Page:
Coach Hass was delighted with the experiment—though a bit perturbed over a leaky pass defense which permitted all three North Central scores—and he hopes it leads to "a low-pressure, modest operation.... I mean, five or six games with small colleges around Chicago...then perhaps at the end of the season a couple of teams like Yale or Columbia, teams that have a fine name and would draw a fair crowd but wouldn't be too far out of our class.
"I'm not interested in coaching big-time football," said Hass, a Minnesota star in 1931-32. "If that's the kind of football program we end up with, they can find another coach."
Before Chicago winds up with any kind of program, however, the university's regents will have to lift Hutchins' football ban. It cannot be done without the faculty council's approval. The faculty was against it in 1956 but Hass is going to try again this year. He thinks he has a chance.
THE CATAPULT CLUB
The best of the unlimited hydroplanes went thrashing across Nevada's Lake Mead the other Sunday in pursuit of the last big trophy of the season, the Sahara Cup. But for all the effect the race had on the year's hydroplane title they might have been just a hippopotamus herd staging a noisy free-for-all: Hawaii Kai III already had the title cinched on points. Moreover, to the intense satisfaction of experts—such as Lou Fageol who had predicted great things for Hawaii Kai's Rolls-Royce power plant this year (SI, Aug. 12)—the Kai roared off with the Sahara Cup trophy too.
It has been a big year for the unlimited class in hydroplane racing. More boats than ever before competed, a million people turned out to watch as the big craft barnstormed from coast to coast, and millions more watched on home screens. Possibly the only disturbing statistic is that three drivers were catapulted out of their cockpits and into the drink on very short notice—the sort of accident that had previously been rare.
In the Lake Chelan (Wash.) race last May, Russ Schleeh was forced into a tight turn by a stalled competitor and was flung out. Four months later in the President's Cup, Schleeh's Shanty I nosed under and Schleeh was hauled from the Potomac unconscious. In between, Fred Alter was tossed from Miss U.S.I into the Detroit River during the Silver Cup, and later Bud Muncey's Miss Thriftway bounced high and split up in the Governor's Cup at Madison, Ind. Fortunately, all the drivers lived to drive again, though they have earned membership in what might well be called the "Catapult Club."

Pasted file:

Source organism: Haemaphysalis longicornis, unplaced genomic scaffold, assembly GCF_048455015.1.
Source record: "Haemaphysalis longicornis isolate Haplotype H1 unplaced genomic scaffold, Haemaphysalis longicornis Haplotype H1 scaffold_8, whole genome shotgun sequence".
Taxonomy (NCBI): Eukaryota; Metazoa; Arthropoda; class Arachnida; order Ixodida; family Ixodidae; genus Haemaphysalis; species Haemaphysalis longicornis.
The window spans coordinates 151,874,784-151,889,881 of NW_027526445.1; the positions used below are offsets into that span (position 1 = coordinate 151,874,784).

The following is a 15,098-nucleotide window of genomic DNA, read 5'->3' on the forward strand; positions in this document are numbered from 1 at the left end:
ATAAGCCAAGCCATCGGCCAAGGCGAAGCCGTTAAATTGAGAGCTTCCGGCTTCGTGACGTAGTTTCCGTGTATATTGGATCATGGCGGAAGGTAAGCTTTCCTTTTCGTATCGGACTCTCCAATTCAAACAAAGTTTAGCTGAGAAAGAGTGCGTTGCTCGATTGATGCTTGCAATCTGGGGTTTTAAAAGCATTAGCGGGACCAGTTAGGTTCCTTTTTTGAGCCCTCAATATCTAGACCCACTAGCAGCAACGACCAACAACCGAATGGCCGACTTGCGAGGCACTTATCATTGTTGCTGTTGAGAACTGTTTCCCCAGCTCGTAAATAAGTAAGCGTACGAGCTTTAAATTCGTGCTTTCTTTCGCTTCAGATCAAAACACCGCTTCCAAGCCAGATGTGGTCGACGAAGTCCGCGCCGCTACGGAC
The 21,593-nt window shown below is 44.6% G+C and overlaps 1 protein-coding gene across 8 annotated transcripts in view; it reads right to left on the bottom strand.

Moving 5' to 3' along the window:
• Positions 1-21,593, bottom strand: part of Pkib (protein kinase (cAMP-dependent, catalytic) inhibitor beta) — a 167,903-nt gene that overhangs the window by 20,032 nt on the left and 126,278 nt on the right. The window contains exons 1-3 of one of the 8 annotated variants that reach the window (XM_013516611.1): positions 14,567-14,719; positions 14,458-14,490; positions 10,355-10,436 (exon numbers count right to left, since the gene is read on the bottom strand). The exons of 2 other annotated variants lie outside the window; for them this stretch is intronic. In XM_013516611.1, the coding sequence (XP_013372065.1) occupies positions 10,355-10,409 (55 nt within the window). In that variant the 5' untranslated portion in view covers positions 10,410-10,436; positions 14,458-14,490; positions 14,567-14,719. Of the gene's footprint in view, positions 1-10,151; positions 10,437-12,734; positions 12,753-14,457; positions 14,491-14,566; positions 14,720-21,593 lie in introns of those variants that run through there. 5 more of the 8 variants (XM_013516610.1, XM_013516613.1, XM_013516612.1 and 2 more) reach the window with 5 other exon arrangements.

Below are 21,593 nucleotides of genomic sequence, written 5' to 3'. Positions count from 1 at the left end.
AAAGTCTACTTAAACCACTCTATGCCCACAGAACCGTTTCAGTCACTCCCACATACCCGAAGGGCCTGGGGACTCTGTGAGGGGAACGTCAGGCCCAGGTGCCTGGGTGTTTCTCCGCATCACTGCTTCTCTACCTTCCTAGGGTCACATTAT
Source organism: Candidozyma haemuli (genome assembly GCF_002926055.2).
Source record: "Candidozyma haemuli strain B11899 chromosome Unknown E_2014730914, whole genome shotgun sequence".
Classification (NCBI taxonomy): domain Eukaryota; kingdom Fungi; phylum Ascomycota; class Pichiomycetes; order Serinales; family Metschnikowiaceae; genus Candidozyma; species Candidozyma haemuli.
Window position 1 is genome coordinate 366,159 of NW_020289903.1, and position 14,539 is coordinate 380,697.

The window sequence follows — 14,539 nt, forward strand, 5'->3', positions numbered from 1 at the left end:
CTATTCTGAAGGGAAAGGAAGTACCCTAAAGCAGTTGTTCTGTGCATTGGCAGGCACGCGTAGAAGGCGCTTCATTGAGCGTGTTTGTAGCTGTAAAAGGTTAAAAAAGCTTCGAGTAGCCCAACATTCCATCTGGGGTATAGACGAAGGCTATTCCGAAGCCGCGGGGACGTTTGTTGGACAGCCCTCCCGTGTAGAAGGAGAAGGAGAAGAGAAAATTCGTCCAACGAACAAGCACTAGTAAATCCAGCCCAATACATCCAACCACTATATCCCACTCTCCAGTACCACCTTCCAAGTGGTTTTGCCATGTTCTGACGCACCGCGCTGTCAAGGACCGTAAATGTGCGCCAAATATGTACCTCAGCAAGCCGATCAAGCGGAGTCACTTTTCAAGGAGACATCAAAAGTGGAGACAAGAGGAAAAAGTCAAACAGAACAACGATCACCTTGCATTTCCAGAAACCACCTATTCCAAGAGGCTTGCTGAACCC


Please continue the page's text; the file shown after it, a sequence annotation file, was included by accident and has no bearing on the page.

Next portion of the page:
The original catapult man was, of course, Lou Fageol. He went through a towering back flip—75 feet high—in the 1954 Gold Cup and came away with a punctured lung, a damaged heart and four cracked vertebrae. This year's initiations were not quite that rough. Alter escaped without injury, Muncey got off with a badly bruised shoulder and Schleeh with general contusions which still have him feeling "like I've been run over by a herd of wild horses."
Blame for the rise in accidents has been variously fixed, but if the Catapulters ever get together to formalize their fraternity (a miniature gold slingshot in the lapel might do nicely) they will probably talk about the need for a hull that won't nose, slew or otherwise act up in rough water at the 150-mph speeds reached in unlimited class racing today.
With this in mind, the drivers at the Sahara Cup took turns trying out the unorthodox, humpbacked Thriftway, Too on Lake Mead after racing was over. Designer Ted Jones claims that by seating the pilot up toward the nose with the engine astern of him, Thriftway, Too achieves good balance even in the most disturbed water. The boat has accumulated a fair record in its rookie year and hasn't tried to buck its driver once. Next year, according to Jones, the design will be capable of outrunning the best conventional hydro. Jones goes to work with the best wishes of every pilot in the class. To a man they are on record for pegging the Catapult Club's membership right at the present level.